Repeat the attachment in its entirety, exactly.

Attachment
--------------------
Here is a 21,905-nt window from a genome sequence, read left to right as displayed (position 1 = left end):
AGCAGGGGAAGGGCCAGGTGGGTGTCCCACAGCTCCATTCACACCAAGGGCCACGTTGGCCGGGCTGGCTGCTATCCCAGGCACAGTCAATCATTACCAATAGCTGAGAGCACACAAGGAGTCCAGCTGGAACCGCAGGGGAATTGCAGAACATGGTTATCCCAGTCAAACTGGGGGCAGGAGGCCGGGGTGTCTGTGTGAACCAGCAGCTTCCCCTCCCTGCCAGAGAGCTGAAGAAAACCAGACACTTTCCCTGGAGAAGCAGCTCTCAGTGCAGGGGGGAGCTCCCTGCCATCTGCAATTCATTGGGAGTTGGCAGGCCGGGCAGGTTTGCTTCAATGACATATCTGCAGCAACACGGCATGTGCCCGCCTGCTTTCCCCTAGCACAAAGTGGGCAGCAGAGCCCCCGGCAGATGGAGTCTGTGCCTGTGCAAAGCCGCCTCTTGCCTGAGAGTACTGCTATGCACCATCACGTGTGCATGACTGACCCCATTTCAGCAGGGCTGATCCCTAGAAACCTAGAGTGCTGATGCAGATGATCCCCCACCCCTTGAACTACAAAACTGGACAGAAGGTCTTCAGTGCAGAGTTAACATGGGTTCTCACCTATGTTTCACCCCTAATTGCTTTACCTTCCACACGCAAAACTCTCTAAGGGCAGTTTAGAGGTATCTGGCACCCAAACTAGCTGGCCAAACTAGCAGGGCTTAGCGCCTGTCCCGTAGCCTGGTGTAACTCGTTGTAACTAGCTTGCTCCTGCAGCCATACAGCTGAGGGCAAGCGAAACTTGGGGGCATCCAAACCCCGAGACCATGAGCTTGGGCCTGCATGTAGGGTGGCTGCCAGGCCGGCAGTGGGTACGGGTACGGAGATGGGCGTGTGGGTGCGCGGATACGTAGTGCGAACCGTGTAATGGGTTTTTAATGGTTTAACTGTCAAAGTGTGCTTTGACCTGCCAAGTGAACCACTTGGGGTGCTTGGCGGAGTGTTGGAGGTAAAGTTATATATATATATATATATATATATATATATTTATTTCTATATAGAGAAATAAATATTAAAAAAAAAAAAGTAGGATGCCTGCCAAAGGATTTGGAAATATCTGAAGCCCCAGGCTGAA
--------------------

Here is a 21,905-nt window from a genome sequence, read left to right as displayed (position 1 = left end):
AGCAGGGGAAGGGCCAGGTGGGTGTCCCACAGCTCCATTCACACCAAGGGCCACGTTGGCCGGGCTGGCTGCTATCCCAGGCACAGTCAATCATTACCAATAGCTGAGAGCACACAAGGAGTCCAGCTGGAACCGCAGGGGAATTGCAGAACATGGTTATCCCAGTCAAACTGGGGGCAGGAGGCCGGGGTGTCTGTGTGAACCAGCAGCTTCCCCTCCCTGCCAGAGAGCTGAAGAAAACCAGACACTTTCCCTGGAGAAGCAGCTCTCAGTGCAGGGGGGAGCTCCCTGCCATCTGCAATTCATTGGGAGTTGGCAGGCCGGGCAGGTTTGCTTCAATGACATATCTGCAGCAACACGGCATGTGCCCGCCTGCTTTCCCCTAGCACAAAGTGGGCAGCAGAGCCCCCGGCAGATGGAGTCTGTGCCTGTGCAAAGCCGCCTCTTGCCTGAGAGTACTGCTATGCACCATCACGTGTGCATGACTGACCCCATTTCAGCAGGGCTGATCCCTAGAAACCTAGAGTGCTGATGCAGATGATCCCCCACCCCTTGAACTACAAAACTGGACAGAAGGTCTTCAGTGCAGAGTTAACATGGGTTCTCACCTATGTTTCACCCCTAATTGCTTTACCTTCCACACGCAAAACTCTCTAAGGGCAGTTTAGAGGTATCTGGCACCCAAACTAGCTGGCCAAACTAGCAGGGCTTAGCGCCTGTCCCGTAGCCTGGTGTAACTCGTTGTAACTAGCTTGCTCCTGCAGCCATACAGCTGAGGGCAAGCGAAACTTGGGGGCATCCAAACCCCGAGACCATGAGCTTGGGCCTGCATGTAGGGTGGCTGCCAGGCCGGCAGTGGGTACGGGTACGGAGATGGGCGTGTGGGTGCGCGGATACGTAGTGCGAACCGTGTAATGGGTTTTTAATGGTTTAACTGTCAAAGTGTGCTTTGACCTGCCAAGTGAACCACTTGGGGTGCTTGGCGGAGTGTTGGAGGTAAAGTTATATATATATATATATATATATATATATATTTATTTCTATATAGAGAAATAAATATTAAAAAAAAAAAAGTAGGATGCCTGCCAAAGGATTTGGAAATATCTGAAGCCCCAGGCTGAA